In a letter addressed to her Cabinet colleagues and their deputies, acting Minister in the Presidency Khumbudzo Ntshavheni said they are requested “to clear all communications needs and media queries on the recent developments in the country” with her “to ensure synergy in responding to the media”. 

She also said departments wanting to issue media statements should do so in consultation with the Government Communications and Information Systems “to ensure the government message is aligned”. The department, which has at its disposal “information on the most recent developments in the country”, will also provide “support in the form of speaking notes and other means to ensure public commentary of colleagues is aligned to the government message”.

Cabinet members have in the past few days contradicted each other when asked to describe the nature of the recent unrest. Ramaphosa said it was an attempted insurrection and Defence Minister Nosiviwe Mapisa-Nqakula more than once said this was not the case. She described the violence as “counter-revolutionary”. 

In her letter, Ntshavheni said the events of the past two weeks “threatened the safety and security” of South Africa. 

Party chairperson Gwede Mantashe has characterised the upheaval as a necessary stage in the party’s growth. “Any renewal is always painful, and any renewal will be resisted,” he told a book club launch webinar hosted by the ANC’s OR Tambo School on Wednesday night. 

Earlier in the day ANC Eastern Cape chairperson and Premier Lubabalo Mabuyane said at a memorial service that the neglect in municipalities because of inadequate leadership “creates fertile ground for opportunists, anarchists and counter-revolutionary elements to provoke ordinary citizens, and criminal networks to engage in acts of looting and violence in our communities”.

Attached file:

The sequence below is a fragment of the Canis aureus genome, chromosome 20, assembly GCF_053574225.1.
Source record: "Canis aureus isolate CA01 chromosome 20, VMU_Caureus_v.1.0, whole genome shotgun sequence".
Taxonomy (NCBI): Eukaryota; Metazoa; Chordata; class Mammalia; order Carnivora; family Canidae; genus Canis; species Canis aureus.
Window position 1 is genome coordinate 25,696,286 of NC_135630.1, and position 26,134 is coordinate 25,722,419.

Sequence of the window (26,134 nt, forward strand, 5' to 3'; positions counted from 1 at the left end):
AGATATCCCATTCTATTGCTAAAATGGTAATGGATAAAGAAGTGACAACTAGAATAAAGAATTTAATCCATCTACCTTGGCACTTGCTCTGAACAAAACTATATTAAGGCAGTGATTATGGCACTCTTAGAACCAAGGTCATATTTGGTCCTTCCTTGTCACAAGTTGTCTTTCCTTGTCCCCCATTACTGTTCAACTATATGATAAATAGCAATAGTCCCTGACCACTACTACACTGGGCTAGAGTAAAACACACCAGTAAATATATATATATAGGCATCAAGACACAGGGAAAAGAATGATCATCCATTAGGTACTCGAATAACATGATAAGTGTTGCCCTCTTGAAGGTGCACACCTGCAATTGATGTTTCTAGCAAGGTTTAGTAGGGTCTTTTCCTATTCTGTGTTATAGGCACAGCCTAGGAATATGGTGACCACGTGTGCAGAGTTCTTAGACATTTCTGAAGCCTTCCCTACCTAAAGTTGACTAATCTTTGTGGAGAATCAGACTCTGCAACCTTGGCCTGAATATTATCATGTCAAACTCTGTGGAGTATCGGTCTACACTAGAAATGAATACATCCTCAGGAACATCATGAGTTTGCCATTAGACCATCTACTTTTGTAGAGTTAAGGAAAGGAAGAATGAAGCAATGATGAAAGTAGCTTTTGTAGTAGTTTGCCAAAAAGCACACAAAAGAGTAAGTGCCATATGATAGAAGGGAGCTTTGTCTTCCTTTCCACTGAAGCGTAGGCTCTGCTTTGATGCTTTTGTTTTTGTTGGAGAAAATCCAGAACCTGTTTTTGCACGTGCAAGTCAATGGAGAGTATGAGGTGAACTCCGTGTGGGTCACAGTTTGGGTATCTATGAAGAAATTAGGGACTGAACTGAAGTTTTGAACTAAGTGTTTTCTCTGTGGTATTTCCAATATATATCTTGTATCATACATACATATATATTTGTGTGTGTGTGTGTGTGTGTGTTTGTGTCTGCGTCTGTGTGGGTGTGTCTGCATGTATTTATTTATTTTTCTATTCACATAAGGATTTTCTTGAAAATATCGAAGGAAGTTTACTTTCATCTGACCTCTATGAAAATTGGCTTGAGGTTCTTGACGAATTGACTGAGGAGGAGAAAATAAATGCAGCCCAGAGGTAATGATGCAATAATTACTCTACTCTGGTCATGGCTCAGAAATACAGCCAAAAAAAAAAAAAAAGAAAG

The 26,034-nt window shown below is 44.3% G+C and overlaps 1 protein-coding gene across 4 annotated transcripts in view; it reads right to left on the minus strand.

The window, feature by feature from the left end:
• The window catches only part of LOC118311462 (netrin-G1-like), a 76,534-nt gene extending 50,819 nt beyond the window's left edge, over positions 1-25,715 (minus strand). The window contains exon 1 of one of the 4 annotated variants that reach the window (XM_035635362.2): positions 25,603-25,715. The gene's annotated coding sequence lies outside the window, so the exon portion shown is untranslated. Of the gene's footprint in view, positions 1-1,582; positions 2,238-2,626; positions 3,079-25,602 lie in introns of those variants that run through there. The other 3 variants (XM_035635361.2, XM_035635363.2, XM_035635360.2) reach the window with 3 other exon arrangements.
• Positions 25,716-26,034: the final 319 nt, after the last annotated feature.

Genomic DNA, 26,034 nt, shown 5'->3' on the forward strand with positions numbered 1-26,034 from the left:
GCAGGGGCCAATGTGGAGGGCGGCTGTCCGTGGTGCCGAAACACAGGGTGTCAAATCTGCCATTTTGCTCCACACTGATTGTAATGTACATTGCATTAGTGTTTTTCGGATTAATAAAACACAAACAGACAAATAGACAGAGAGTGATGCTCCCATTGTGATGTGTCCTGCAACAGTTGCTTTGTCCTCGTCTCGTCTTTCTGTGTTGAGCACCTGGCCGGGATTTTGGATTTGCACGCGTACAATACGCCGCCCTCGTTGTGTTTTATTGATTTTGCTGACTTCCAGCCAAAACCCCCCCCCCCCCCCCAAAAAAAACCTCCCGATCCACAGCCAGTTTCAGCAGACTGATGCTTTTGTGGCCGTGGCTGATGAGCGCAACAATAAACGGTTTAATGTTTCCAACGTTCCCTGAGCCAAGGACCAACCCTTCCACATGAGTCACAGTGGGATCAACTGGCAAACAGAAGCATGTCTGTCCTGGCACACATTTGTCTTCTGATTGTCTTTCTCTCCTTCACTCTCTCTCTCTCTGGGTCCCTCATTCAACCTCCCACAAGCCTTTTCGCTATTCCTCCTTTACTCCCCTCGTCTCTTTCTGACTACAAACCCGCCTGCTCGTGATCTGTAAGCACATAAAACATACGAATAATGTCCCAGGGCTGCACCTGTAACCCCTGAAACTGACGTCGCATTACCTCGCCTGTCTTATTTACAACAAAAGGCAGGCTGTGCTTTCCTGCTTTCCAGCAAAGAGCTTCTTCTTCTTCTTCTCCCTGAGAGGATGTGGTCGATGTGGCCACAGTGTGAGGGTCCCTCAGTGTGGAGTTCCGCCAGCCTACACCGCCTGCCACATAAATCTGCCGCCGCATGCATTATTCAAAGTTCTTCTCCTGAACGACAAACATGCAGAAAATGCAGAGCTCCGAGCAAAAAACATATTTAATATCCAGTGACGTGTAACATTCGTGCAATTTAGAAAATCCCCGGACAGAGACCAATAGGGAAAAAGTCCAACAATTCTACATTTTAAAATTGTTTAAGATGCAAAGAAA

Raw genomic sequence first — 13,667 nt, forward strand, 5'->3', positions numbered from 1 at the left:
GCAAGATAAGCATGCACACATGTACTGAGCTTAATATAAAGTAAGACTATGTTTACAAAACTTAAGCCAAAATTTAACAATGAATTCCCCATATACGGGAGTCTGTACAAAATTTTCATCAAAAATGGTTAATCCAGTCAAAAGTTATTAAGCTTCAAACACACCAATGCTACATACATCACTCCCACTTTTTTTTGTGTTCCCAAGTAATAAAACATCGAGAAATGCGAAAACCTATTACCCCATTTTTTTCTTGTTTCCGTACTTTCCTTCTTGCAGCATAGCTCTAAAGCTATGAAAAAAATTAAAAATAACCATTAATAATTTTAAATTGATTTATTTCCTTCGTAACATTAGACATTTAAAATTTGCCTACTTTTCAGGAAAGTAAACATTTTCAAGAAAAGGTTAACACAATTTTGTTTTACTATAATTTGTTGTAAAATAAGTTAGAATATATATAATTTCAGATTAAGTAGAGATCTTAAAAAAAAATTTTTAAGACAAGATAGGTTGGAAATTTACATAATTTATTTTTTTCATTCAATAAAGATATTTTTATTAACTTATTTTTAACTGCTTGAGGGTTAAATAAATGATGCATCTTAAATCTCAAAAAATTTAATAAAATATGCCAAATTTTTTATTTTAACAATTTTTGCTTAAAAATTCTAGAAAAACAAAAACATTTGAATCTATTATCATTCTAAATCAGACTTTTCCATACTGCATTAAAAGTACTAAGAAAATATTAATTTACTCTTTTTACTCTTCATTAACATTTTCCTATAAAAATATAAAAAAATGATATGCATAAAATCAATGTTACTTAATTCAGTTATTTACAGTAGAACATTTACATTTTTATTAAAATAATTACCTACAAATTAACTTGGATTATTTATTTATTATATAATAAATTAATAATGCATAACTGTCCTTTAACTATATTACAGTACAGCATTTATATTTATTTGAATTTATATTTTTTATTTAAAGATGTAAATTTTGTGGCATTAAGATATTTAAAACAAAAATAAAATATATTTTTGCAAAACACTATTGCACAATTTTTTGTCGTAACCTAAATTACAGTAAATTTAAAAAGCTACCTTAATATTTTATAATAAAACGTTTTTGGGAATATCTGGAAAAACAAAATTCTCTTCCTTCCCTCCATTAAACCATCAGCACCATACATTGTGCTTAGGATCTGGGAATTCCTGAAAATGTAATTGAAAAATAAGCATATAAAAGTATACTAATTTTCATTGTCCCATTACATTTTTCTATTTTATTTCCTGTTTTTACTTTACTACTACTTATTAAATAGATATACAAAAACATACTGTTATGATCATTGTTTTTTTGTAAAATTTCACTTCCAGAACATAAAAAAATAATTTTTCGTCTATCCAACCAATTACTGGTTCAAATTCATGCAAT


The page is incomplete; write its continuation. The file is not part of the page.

Quoting Vladimir Lenin, he gave some tips on how to carry out an insurrection the right way. “It must, amongst other things, not rely upon conspiracy but upon the advanced class and upon a revolutionary upsurge of the people,” he said. 

“This is why we have commended our people who rejected this desperate provocation and instead rose to defend our National Democratic Revolution and the work of renewing our movement and our country.” DM


Comments - Please in order to comment.

  • Fanie Rajesh Ngabiso says:

    May I suggest a vacuum cleaner…. preferably wet and dry.

  • Miles Japhet says:

    Time to abandon failed ideology ANC. Nothing short of a pivot to market friendly policies coupled with social development policy and merit based management appointments will grow this economy and provide the resources to create opportunity for people to lift themselves out of poverty.
    OPEN YOUR EYES ANC and see that your polices are the problem

  • Laurence Erasmus says:

    Will the broom be big enough?

  • Gerhard Pretorius says:

    In a country where taxi associations have more clout than government forces, where political leaders of important departments are regularly found to be wanting, where there are a number of powerful kingdoms for ethnic groupings dictating its own laws, etc., brooms and vacuum cleaners will not make any difference. We are well on our way to the Somalian model of governance, irrespective of the outcome of the forthcoming cANCerous meeting. I sense a sigh of relief among the population after the past week’s mayhem. Until the next crisis, and the next…